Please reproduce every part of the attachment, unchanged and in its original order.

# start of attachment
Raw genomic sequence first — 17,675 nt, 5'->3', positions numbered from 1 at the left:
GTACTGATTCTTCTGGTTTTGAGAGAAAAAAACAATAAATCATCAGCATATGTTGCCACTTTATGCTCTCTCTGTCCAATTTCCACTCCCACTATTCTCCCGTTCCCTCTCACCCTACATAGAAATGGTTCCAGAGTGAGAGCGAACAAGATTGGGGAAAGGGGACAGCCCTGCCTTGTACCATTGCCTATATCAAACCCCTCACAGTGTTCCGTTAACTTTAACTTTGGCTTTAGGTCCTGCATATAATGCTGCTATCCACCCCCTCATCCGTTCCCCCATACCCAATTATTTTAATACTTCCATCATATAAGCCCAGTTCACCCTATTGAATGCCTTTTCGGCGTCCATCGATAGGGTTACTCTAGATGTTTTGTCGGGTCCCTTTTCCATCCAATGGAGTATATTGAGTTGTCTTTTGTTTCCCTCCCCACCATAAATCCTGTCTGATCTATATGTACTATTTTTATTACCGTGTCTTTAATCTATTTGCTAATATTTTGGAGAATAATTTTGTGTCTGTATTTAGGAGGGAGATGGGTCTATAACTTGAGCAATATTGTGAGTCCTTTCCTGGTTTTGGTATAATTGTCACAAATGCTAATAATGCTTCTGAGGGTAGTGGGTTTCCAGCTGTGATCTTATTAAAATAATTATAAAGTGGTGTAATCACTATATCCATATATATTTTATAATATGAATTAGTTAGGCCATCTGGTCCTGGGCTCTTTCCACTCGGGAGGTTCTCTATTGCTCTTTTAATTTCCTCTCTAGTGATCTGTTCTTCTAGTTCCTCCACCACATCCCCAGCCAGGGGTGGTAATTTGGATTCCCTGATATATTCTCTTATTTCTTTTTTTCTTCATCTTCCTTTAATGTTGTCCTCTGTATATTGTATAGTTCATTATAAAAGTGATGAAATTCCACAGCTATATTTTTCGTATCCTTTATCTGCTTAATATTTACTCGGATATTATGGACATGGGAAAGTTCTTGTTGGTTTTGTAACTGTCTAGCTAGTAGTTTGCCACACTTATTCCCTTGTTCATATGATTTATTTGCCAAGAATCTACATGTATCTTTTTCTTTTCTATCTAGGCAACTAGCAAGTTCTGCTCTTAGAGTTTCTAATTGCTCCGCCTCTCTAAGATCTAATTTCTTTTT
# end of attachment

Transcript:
Raw genomic sequence first — 17,675 nt, 5'->3', positions numbered from 1 at the left:
GTACTGATTCTTCTGGTTTTGAGAGAAAAAAACAATAAATCATCAGCATATGTTGCCACTTTATGCTCTCTCTGTCCAATTTCCACTCCCACTATTCTCCCGTTCCCTCTCACCCTACATAGAAATGGTTCCAGAGTGAGAGCGAACAAGATTGGGGAAAGGGGACAGCCCTGCCTTGTACCATTGCCTATATCAAACCCCTCACAGTGTTCCGTTAACTTTAACTTTGGCTTTAGGTCCTGCATATAATGCTGCTATCCACCCCCTCATCCGTTCCCCCATACCCAATTATTTTAATACTTCCATCATATAAGCCCAGTTCACCCTATTGAATGCCTTTTCGGCGTCCATCGATAGGGTTACTCTAGATGTTTTGTCGGGTCCCTTTTCCATCCAATGGAGTATATTGAGTTGTCTTTTGTTTCCCTCCCCACCATAAATCCTGTCTGATCTATATGTACTATTTTTATTACCGTGTCTTTAATCTATTTGCTAATATTTTGGAGAATAATTTTGTGTCTGTATTTAGGAGGGAGATGGGTCTATAACTTGAGCAATATTGTGAGTCCTTTCCTGGTTTTGGTATAATTGTCACAAATGCTAATAATGCTTCTGAGGGTAGTGGGTTTCCAGCTGTGATCTTATTAAAATAATTATAAAGTGGTGTAATCACTATATCCATATATATTTTATAATATGAATTAGTTAGGCCATCTGGTCCTGGGCTCTTTCCACTCGGGAGGTTCTCTATTGCTCTTTTAATTTCCTCTCTAGTGATCTGTTCTTCTAGTTCCTCCACCACATCCCCAGCCAGGGGTGGTAATTTGGATTCCCTGATATATTCTCTTATTTCTTTTTTTCTTCATCTTCCTTTAATGTTGTCCTCTGTATATTGTATAGTTCATTATAAAAGTGATGAAATTCCACAGCTATATTTTTCGTATCCTTTATCTGCTTAATATTTACTCGGATATTATGGACATGGGAAAGTTCTTGTTGGTTTTGTAACTGTCTAGCTAGTAGTTTGCCACACTTATTCCCTTGTTCATATGATTTATTTGCCAAGAATCTACATGTATCTTTTTCTTTTCTATCTAGGCAACTAGCAAGTTCTGCTCTTAGAGTTTCTAATTGCTCCGCCTCTCTAAGATCTAATTTCTTTTT